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    Otherwise GHC will default these to ``LiftedRep``. For example,
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    .. code-block:: none

        ghci> :t ($)
        ($) :: (a -> b) -> a -> b
        ghci> :set -fprint-explicit-runtime-reps
        ghci> :t ($)
        ($)
          :: forall (r :: GHC.Types.RuntimeRep) a (b :: TYPE r).
             (a -> b) -> a -> b

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.. ghc-flag:: -fprint-explicit-coercions
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    :shortdesc: Print coercions in types
    :type: dynamic
    :reverse: -fno-print-explicit-coercions
    :category: verbosity
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    Using :ghc-flag:`-fprint-explicit-coercions` makes GHC print coercions in
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    types. When trying to prove the equality between types of different
    kinds, GHC uses type-level coercions. Users will rarely need to
    see these, as they are meant to be internal.

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.. ghc-flag:: -fprint-equality-relations
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    :shortdesc: Distinguish between equality relations when printing
    :type: dynamic
    :reverse: -fno-print-equality-relations
    :category: verbosity
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    Using :ghc-flag:`-fprint-equality-relations` tells GHC to distinguish between
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    its equality relations when printing. For example, ``~`` is homogeneous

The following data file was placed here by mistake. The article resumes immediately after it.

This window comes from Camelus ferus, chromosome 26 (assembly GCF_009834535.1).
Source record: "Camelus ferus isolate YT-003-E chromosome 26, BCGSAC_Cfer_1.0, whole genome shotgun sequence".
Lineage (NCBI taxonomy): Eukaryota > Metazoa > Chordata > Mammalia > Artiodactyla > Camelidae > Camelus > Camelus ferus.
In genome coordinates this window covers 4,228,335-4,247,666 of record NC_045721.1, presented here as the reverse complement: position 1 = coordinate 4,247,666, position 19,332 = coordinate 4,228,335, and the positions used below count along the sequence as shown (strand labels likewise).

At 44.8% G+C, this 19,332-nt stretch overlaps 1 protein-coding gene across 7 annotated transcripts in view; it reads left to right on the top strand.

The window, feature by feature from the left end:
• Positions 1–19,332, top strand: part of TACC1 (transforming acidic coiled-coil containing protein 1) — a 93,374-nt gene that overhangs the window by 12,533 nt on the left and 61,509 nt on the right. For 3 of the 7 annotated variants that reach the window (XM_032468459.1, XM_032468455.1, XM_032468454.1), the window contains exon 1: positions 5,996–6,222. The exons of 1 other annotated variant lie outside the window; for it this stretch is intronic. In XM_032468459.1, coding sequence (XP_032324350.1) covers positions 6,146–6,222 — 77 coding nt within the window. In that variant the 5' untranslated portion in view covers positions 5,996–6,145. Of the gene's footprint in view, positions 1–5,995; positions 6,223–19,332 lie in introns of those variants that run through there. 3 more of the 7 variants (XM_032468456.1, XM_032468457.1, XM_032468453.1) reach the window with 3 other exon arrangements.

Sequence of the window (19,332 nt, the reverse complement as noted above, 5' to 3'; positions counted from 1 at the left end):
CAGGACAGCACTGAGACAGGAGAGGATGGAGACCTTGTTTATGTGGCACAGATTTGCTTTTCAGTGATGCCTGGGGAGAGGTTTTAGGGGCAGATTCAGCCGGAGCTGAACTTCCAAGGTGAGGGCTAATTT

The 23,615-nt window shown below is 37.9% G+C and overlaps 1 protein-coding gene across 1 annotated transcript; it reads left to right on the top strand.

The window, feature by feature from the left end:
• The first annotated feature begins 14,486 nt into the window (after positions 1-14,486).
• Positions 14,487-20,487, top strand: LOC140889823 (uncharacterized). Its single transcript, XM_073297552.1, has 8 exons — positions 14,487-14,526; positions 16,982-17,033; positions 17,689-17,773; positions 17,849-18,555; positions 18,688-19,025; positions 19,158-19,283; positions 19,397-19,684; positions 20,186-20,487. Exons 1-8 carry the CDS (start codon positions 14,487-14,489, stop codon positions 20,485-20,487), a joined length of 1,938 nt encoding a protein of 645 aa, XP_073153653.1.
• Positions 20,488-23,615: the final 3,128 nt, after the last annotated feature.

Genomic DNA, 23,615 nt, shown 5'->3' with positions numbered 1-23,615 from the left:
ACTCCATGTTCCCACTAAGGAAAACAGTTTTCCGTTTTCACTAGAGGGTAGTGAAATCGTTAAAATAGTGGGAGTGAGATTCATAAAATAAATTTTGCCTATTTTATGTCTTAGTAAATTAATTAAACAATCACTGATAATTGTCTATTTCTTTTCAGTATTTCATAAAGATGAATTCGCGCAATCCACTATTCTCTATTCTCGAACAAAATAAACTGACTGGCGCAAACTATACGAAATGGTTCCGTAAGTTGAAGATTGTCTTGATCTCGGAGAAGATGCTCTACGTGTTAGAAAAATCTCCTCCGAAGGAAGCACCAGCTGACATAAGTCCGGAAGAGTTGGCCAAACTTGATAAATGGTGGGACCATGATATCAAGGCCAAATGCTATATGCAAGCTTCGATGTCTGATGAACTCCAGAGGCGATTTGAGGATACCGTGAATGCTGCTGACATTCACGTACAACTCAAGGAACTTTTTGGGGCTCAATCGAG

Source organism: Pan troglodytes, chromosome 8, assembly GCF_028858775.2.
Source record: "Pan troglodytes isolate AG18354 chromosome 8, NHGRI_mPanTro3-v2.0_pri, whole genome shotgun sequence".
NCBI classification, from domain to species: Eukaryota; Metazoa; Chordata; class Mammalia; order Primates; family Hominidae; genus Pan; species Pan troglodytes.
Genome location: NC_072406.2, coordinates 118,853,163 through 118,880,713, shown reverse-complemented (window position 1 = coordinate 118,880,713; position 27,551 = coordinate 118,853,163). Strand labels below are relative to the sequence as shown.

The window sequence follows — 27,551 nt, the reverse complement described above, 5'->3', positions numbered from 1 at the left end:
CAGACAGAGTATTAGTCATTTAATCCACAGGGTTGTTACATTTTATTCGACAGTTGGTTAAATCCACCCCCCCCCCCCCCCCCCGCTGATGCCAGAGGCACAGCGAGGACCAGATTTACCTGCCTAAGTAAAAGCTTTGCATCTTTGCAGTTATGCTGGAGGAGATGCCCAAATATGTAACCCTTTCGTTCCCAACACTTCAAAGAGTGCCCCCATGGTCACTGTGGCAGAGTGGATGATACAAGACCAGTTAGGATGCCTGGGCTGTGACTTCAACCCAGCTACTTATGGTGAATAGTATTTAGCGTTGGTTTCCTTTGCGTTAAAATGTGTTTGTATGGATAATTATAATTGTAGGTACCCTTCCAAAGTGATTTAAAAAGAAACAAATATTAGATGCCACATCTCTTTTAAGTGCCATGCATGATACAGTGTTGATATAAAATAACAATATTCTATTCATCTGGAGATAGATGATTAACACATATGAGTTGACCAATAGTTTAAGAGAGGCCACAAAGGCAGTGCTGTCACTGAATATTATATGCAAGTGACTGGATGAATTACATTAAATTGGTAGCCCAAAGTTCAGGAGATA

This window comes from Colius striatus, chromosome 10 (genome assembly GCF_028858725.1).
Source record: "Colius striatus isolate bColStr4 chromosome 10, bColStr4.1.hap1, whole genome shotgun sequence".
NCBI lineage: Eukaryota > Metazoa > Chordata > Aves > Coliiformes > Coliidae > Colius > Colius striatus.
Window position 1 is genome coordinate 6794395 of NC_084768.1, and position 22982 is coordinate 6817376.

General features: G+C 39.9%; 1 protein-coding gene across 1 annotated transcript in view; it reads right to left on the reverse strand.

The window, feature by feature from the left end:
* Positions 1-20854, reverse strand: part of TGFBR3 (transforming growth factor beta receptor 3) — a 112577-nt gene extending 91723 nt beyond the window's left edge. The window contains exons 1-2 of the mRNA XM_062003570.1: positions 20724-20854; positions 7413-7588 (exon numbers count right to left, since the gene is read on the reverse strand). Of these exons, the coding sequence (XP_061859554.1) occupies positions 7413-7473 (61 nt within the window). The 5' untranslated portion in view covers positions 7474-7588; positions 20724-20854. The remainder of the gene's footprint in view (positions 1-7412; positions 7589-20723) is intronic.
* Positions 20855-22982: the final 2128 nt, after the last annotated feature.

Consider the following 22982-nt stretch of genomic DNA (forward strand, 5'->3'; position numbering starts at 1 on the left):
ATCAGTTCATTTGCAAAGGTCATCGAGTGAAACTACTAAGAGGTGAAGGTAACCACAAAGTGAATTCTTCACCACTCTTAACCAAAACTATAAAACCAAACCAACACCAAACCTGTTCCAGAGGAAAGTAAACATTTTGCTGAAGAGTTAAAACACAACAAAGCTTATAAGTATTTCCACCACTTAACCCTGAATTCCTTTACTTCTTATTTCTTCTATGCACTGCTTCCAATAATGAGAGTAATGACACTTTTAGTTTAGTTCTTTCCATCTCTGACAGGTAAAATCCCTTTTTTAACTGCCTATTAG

lifted equality (the kinds of its arguments are the same) while
    ``~~`` is heterogeneous lifted equality (the kinds of its arguments
    might be different) and ``~#`` is heterogeneous unlifted equality,
    the internal equality relation used in GHC's solver. Generally,
    users should not need to worry about the subtleties here; ``~`` is
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    probably what you want. Without :ghc-flag:`-fprint-equality-relations`, GHC
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    prints all of these as ``~``. See also :ref:`equality-constraints`.
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.. ghc-flag:: -fprint-expanded-synonyms
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    :shortdesc: In type errors, also print type-synonym-expanded types.
    :type: dynamic
    :reverse: -fno-print-expanded-synonyms
    :category: verbosity
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    When enabled, GHC also prints type-synonym-expanded types in type
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    errors. For example, with this type synonyms: ::
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        type Foo = Int
        type Bar = Bool
        type MyBarST s = ST s Bar

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    This error message:

    .. code-block:: none
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        Couldn't match type 'Int' with 'Bool'
        Expected type: ST s Foo
          Actual type: MyBarST s

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    Becomes this:

    .. code-block:: none
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        Couldn't match type 'Int' with 'Bool'
        Expected type: ST s Foo
          Actual type: MyBarST s
        Type synonyms expanded:
        Expected type: ST s Int
          Actual type: ST s Bool

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.. ghc-flag:: -fprint-typechecker-elaboration
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    :shortdesc: Print extra information from typechecker.
    :type: dynamic
    :reverse: -fno-print-typechecker-elaboration
    :category: verbosity
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    When enabled, GHC also prints extra information from the typechecker in
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    warnings. For example: ::
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        main :: IO ()
        main = do
          return $ let a = "hello" in a
          return ()

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    This warning message:

    .. code-block:: none
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        A do-notation statement discarded a result of type [Char]